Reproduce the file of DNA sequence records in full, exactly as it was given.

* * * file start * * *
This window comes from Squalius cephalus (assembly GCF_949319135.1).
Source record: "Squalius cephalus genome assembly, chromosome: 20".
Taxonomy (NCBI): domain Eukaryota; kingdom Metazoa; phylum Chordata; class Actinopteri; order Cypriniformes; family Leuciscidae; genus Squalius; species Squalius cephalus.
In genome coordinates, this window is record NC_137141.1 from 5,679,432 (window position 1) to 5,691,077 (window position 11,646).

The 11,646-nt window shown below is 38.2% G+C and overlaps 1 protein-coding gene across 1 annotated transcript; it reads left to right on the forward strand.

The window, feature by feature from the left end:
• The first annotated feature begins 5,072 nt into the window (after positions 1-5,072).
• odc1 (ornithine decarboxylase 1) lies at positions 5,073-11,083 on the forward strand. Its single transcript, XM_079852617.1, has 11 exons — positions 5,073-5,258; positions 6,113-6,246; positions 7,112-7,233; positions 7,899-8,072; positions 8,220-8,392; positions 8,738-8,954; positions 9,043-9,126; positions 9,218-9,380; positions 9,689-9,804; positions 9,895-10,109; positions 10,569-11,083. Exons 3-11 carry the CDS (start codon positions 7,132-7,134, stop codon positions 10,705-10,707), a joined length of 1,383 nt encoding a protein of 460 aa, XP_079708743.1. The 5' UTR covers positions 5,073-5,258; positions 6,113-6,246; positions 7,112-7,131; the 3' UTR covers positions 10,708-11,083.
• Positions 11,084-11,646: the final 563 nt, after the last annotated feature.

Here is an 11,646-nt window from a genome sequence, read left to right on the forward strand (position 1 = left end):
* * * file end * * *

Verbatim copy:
This window comes from Squalius cephalus (assembly GCF_949319135.1).
Source record: "Squalius cephalus genome assembly, chromosome: 20".
Taxonomy (NCBI): domain Eukaryota; kingdom Metazoa; phylum Chordata; class Actinopteri; order Cypriniformes; family Leuciscidae; genus Squalius; species Squalius cephalus.
In genome coordinates, this window is record NC_137141.1 from 5,679,432 (window position 1) to 5,691,077 (window position 11,646).

The 11,646-nt window shown below is 38.2% G+C and overlaps 1 protein-coding gene across 1 annotated transcript; it reads left to right on the forward strand.

The window, feature by feature from the left end:
• The first annotated feature begins 5,072 nt into the window (after positions 1-5,072).
• odc1 (ornithine decarboxylase 1) lies at positions 5,073-11,083 on the forward strand. Its single transcript, XM_079852617.1, has 11 exons — positions 5,073-5,258; positions 6,113-6,246; positions 7,112-7,233; positions 7,899-8,072; positions 8,220-8,392; positions 8,738-8,954; positions 9,043-9,126; positions 9,218-9,380; positions 9,689-9,804; positions 9,895-10,109; positions 10,569-11,083. Exons 3-11 carry the CDS (start codon positions 7,132-7,134, stop codon positions 10,705-10,707), a joined length of 1,383 nt encoding a protein of 460 aa, XP_079708743.1. The 5' UTR covers positions 5,073-5,258; positions 6,113-6,246; positions 7,112-7,131; the 3' UTR covers positions 10,708-11,083.
• Positions 11,084-11,646: the final 563 nt, after the last annotated feature.

Here is an 11,646-nt window from a genome sequence, read left to right on the forward strand (position 1 = left end):